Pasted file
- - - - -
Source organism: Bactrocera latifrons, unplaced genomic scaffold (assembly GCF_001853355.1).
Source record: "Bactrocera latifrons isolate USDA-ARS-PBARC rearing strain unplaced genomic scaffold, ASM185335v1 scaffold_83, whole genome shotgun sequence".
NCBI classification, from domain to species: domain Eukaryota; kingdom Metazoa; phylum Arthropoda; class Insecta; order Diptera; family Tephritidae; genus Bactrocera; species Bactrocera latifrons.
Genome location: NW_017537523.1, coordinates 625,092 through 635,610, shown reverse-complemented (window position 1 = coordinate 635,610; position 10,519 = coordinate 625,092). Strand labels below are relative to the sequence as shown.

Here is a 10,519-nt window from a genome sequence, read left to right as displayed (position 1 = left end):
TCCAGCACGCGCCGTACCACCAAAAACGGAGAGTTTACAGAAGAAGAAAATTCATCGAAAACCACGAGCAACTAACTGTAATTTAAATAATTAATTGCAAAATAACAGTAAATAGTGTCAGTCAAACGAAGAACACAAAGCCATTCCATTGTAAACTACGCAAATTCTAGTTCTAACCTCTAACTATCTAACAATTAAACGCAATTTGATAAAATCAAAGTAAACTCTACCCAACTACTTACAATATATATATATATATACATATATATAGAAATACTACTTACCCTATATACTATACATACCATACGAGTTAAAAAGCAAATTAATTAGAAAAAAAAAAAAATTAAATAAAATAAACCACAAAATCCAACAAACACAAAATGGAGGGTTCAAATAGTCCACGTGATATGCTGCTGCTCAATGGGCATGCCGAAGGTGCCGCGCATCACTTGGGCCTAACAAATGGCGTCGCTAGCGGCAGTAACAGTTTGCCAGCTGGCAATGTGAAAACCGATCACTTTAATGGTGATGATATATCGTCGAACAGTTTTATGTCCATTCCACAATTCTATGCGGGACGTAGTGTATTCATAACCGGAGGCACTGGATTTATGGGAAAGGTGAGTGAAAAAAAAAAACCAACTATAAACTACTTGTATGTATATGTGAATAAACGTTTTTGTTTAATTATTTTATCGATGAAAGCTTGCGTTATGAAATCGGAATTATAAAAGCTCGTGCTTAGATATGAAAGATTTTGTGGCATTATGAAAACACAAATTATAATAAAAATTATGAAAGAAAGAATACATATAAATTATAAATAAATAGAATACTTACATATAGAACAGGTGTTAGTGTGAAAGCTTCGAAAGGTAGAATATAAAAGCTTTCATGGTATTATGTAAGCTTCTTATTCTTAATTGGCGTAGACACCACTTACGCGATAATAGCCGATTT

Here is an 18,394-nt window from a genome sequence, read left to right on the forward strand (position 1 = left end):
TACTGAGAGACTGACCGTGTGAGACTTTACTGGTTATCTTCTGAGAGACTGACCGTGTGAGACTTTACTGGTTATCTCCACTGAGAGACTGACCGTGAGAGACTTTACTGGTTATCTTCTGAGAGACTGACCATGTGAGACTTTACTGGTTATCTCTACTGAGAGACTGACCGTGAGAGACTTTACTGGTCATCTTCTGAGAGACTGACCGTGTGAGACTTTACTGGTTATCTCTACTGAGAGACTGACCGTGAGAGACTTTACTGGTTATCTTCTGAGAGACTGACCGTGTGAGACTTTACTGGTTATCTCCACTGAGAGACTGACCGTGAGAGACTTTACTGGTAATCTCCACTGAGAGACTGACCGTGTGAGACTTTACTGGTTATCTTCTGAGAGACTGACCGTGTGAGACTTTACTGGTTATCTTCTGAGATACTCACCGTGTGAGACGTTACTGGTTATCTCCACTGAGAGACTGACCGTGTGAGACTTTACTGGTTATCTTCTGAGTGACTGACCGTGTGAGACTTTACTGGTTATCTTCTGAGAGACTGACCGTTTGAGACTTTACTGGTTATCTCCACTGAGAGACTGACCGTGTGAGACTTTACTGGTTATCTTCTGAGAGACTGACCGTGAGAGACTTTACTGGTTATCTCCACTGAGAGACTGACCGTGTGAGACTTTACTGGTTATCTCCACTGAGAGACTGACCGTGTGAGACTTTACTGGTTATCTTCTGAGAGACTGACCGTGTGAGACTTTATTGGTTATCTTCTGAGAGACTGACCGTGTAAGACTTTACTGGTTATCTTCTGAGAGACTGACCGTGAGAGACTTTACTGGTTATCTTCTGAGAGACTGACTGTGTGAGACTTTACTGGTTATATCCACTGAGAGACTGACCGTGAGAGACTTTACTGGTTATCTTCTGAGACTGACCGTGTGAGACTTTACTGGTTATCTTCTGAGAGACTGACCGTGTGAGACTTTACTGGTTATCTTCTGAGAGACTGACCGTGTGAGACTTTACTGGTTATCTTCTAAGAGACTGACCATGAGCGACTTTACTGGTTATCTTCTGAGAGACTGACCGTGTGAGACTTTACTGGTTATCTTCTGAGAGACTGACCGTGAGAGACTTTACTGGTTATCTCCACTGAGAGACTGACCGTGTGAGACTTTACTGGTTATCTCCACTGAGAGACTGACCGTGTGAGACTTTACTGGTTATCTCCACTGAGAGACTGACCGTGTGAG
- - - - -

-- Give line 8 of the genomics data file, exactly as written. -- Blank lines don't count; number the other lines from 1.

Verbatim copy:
TACTGAGAGACTGACCGTGTGAGACTTTACTGGTTATCTTCTGAGAGACTGACCGTGTGAGACTTTACTGGTTATCTCCACTGAGAGACTGACCGTGAGAGACTTTACTGGTTATCTTCTGAGAGACTGACCATGTGAGACTTTACTGGTTATCTCTACTGAGAGACTGACCGTGAGAGACTTTACTGGTCATCTTCTGAGAGACTGACCGTGTGAGACTTTACTGGTTATCTCTACTGAGAGACTGACCGTGAGAGACTTTACTGGTTATCTTCTGAGAGACTGACCGTGTGAGACTTTACTGGTTATCTCCACTGAGAGACTGACCGTGAGAGACTTTACTGGTAATCTCCACTGAGAGACTGACCGTGTGAGACTTTACTGGTTATCTTCTGAGAGACTGACCGTGTGAGACTTTACTGGTTATCTTCTGAGATACTCACCGTGTGAGACGTTACTGGTTATCTCCACTGAGAGACTGACCGTGTGAGACTTTACTGGTTATCTTCTGAGTGACTGACCGTGTGAGACTTTACTGGTTATCTTCTGAGAGACTGACCGTTTGAGACTTTACTGGTTATCTCCACTGAGAGACTGACCGTGTGAGACTTTACTGGTTATCTTCTGAGAGACTGACCGTGAGAGACTTTACTGGTTATCTCCACTGAGAGACTGACCGTGTGAGACTTTACTGGTTATCTCCACTGAGAGACTGACCGTGTGAGACTTTACTGGTTATCTTCTGAGAGACTGACCGTGTGAGACTTTATTGGTTATCTTCTGAGAGACTGACCGTGTAAGACTTTACTGGTTATCTTCTGAGAGACTGACCGTGAGAGACTTTACTGGTTATCTTCTGAGAGACTGACTGTGTGAGACTTTACTGGTTATATCCACTGAGAGACTGACCGTGAGAGACTTTACTGGTTATCTTCTGAGACTGACCGTGTGAGACTTTACTGGTTATCTTCTGAGAGACTGACCGTGTGAGACTTTACTGGTTATCTTCTGAGAGACTGACCGTGTGAGACTTTACTGGTTATCTTCTAAGAGACTGACCATGAGCGACTTTACTGGTTATCTTCTGAGAGACTGACCGTGTGAGACTTTACTGGTTATCTTCTGAGAGACTGACCGTGAGAGACTTTACTGGTTATCTCCACTGAGAGACTGACCGTGTGAGACTTTACTGGTTATCTCCACTGAGAGACTGACCGTGTGAGACTTTACTGGTTATCTCCACTGAGAGACTGACCGTGTGAG